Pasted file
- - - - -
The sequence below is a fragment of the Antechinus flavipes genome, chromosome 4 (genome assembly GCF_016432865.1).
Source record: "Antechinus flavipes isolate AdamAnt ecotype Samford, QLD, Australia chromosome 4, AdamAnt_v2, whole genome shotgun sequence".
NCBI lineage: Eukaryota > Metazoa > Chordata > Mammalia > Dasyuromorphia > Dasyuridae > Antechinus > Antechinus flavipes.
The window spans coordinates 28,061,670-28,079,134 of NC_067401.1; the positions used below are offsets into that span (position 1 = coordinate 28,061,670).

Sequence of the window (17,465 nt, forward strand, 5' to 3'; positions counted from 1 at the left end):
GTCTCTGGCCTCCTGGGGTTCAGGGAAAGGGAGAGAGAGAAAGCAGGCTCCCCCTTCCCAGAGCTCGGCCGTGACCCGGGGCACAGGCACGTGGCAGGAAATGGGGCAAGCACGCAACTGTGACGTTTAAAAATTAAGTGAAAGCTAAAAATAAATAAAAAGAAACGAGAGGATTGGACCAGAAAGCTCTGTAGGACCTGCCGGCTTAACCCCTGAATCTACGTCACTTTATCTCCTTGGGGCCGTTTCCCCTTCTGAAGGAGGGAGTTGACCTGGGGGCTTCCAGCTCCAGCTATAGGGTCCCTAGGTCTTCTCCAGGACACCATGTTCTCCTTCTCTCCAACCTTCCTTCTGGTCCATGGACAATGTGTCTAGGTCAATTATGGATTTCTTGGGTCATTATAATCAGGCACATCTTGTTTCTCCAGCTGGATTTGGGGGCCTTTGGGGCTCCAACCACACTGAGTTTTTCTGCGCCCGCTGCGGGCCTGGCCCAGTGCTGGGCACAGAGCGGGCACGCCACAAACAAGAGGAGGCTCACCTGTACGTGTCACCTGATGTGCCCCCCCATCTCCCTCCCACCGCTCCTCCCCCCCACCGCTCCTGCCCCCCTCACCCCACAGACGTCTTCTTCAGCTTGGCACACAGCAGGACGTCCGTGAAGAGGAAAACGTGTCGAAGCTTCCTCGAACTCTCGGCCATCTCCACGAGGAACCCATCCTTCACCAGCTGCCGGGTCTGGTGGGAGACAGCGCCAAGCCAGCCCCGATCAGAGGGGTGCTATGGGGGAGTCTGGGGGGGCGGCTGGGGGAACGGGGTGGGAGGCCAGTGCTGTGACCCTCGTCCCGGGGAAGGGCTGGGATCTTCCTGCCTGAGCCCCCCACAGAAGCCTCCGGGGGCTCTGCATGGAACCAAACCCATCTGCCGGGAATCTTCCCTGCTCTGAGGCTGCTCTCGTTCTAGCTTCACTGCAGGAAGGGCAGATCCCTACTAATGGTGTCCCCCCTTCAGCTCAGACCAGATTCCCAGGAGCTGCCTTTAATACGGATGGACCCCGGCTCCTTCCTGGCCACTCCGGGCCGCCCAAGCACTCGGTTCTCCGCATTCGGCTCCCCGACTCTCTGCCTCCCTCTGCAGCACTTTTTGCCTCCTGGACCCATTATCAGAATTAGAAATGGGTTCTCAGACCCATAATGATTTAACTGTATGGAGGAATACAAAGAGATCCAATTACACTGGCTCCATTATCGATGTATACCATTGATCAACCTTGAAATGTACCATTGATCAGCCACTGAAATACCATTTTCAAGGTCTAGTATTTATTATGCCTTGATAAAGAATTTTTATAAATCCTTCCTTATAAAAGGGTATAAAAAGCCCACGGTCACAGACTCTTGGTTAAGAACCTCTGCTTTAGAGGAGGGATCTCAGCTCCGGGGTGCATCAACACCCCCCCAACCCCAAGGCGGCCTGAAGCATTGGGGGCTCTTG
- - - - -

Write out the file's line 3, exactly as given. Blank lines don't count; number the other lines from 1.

NCBI lineage: Eukaryota > Metazoa > Chordata > Mammalia > Dasyuromorphia > Dasyuridae > Antechinus > Antechinus flavipes.